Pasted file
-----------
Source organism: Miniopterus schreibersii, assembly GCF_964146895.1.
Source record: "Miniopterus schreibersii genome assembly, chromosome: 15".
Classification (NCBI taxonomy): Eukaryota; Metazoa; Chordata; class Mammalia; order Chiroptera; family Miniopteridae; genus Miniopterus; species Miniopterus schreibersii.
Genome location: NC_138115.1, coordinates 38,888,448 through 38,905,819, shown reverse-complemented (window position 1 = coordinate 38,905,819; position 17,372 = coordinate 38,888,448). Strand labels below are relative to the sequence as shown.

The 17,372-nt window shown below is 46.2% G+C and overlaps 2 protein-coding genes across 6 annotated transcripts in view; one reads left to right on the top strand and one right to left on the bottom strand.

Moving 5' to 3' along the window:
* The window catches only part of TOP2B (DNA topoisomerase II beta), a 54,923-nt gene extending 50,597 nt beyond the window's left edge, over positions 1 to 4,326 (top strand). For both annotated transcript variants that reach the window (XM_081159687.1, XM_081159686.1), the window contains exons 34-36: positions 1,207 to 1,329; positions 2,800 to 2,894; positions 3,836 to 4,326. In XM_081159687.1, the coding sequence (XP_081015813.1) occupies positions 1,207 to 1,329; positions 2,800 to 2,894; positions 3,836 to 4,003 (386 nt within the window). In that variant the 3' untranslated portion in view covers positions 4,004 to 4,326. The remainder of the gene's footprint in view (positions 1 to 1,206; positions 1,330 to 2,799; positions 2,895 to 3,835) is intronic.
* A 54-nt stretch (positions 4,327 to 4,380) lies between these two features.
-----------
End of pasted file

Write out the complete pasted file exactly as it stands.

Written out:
Source organism: Miniopterus schreibersii, assembly GCF_964146895.1.
Source record: "Miniopterus schreibersii genome assembly, chromosome: 15".
Classification (NCBI taxonomy): Eukaryota; Metazoa; Chordata; class Mammalia; order Chiroptera; family Miniopteridae; genus Miniopterus; species Miniopterus schreibersii.
Genome location: NC_138115.1, coordinates 38,888,448 through 38,905,819, shown reverse-complemented (window position 1 = coordinate 38,905,819; position 17,372 = coordinate 38,888,448). Strand labels below are relative to the sequence as shown.

The 17,372-nt window shown below is 46.2% G+C and overlaps 2 protein-coding genes across 6 annotated transcripts in view; one reads left to right on the top strand and one right to left on the bottom strand.

Moving 5' to 3' along the window:
* The window catches only part of TOP2B (DNA topoisomerase II beta), a 54,923-nt gene extending 50,597 nt beyond the window's left edge, over positions 1 to 4,326 (top strand). For both annotated transcript variants that reach the window (XM_081159687.1, XM_081159686.1), the window contains exons 34-36: positions 1,207 to 1,329; positions 2,800 to 2,894; positions 3,836 to 4,326. In XM_081159687.1, the coding sequence (XP_081015813.1) occupies positions 1,207 to 1,329; positions 2,800 to 2,894; positions 3,836 to 4,003 (386 nt within the window). In that variant the 3' untranslated portion in view covers positions 4,004 to 4,326. The remainder of the gene's footprint in view (positions 1 to 1,206; positions 1,330 to 2,799; positions 2,895 to 3,835) is intronic.
* A 54-nt stretch (positions 4,327 to 4,380) lies between these two features.